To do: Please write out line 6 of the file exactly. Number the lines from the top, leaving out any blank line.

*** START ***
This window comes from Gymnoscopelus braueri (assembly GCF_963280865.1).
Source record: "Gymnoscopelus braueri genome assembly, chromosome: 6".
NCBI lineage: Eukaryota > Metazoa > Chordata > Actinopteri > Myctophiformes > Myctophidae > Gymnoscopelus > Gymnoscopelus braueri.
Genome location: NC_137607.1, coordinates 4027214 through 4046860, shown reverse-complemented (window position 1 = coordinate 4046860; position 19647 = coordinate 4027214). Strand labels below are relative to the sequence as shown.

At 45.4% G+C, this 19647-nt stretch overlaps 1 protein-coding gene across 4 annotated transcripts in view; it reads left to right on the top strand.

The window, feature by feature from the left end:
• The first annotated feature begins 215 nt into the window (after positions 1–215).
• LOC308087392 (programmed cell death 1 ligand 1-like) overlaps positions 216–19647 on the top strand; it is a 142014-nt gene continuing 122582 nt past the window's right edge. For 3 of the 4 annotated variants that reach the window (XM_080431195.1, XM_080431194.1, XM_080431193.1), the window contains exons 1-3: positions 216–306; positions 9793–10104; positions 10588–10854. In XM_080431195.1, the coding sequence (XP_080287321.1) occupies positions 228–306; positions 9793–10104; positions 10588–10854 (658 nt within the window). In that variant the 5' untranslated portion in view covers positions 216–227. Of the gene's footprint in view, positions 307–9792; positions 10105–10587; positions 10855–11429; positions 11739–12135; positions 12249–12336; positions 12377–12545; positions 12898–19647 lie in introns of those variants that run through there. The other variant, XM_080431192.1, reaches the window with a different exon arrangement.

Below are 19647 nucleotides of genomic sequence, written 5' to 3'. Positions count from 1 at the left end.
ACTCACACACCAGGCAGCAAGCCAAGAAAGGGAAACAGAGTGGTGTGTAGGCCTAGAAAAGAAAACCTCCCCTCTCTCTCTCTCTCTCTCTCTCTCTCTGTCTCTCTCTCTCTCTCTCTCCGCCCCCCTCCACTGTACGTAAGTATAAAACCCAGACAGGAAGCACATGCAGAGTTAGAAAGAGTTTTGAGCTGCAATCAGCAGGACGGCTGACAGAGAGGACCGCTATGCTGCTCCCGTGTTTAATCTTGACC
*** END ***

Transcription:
The window, feature by feature from the left end: